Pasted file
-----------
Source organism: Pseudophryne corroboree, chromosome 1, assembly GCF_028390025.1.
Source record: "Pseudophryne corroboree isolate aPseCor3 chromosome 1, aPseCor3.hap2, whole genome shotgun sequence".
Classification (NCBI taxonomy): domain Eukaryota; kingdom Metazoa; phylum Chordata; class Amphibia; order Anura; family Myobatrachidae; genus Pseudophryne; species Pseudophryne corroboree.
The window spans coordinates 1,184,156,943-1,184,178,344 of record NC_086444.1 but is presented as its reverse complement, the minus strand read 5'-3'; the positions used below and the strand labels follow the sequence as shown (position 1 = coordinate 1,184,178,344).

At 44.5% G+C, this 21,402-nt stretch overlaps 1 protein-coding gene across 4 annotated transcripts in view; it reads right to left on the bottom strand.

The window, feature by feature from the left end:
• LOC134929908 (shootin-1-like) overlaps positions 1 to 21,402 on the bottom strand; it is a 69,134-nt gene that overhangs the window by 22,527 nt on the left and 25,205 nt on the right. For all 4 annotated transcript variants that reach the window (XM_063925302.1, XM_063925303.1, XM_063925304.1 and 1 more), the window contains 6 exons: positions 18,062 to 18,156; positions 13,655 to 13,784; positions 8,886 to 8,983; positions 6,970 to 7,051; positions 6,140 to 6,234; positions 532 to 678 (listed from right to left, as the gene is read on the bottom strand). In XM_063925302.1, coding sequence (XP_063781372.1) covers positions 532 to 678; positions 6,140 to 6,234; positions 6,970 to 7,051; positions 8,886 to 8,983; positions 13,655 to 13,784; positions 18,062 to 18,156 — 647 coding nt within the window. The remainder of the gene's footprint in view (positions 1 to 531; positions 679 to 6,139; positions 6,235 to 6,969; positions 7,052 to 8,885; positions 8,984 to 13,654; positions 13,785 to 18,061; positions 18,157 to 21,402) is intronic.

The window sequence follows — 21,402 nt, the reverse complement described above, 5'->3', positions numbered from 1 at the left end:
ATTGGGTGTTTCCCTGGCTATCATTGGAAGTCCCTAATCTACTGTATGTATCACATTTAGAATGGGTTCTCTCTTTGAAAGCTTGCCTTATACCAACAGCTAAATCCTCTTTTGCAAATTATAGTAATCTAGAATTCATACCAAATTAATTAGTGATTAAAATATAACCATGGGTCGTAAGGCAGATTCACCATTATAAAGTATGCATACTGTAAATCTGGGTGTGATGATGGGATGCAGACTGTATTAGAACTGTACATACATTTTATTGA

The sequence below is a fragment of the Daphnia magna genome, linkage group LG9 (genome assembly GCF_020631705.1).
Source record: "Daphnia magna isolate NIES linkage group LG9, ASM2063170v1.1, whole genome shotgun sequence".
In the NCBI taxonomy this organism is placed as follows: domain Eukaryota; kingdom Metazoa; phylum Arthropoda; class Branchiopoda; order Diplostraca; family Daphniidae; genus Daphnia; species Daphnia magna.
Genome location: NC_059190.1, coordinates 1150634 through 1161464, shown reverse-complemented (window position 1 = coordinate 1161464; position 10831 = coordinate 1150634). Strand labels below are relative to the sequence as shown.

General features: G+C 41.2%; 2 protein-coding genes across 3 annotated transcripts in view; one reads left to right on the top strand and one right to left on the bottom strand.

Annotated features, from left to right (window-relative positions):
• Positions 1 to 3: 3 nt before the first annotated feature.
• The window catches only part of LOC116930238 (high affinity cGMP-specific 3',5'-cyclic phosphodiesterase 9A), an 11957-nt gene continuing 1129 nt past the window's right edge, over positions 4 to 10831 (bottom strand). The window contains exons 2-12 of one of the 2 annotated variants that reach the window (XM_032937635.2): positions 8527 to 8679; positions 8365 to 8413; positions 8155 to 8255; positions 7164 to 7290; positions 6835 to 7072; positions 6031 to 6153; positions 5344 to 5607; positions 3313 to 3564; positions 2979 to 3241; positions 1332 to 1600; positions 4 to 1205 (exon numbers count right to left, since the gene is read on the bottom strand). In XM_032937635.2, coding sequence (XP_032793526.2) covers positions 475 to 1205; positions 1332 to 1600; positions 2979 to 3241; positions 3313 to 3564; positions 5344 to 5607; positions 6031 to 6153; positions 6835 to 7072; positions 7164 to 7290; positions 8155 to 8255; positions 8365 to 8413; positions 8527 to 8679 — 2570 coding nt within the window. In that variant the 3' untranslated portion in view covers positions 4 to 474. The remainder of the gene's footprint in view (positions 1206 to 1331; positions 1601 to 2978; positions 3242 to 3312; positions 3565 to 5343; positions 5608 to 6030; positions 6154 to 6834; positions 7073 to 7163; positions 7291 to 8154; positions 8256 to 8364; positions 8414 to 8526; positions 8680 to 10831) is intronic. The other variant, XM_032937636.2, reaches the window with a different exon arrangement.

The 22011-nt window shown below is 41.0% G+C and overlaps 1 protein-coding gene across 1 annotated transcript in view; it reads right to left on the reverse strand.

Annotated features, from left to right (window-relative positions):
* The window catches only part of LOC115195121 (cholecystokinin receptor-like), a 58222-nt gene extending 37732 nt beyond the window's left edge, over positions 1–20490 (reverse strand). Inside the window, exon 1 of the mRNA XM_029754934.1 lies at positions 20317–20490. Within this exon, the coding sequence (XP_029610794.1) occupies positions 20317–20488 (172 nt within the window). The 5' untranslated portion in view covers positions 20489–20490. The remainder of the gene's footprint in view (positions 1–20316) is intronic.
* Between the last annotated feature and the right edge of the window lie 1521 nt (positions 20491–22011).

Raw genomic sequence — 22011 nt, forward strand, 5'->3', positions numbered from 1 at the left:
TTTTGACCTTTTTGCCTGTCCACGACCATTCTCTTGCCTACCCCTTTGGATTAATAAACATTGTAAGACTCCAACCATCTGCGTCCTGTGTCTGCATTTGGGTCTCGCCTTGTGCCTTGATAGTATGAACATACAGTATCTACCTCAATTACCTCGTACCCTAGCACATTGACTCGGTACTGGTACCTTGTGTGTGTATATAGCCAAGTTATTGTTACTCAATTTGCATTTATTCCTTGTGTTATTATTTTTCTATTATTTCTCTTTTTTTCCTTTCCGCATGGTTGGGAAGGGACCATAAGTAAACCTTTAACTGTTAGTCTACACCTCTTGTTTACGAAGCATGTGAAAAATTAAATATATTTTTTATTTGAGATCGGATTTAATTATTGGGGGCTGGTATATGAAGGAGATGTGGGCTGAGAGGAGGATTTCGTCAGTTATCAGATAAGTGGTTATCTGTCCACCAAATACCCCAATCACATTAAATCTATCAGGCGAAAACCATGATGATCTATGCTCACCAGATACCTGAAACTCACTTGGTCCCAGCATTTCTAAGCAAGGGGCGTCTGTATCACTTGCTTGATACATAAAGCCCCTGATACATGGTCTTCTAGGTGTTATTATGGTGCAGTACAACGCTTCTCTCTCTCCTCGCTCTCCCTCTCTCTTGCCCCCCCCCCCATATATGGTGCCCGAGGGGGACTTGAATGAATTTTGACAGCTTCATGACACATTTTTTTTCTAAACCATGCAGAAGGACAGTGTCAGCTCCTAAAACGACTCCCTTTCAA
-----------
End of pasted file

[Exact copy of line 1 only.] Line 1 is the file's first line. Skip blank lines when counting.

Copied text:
Source organism: Pseudophryne corroboree, chromosome 1, assembly GCF_028390025.1.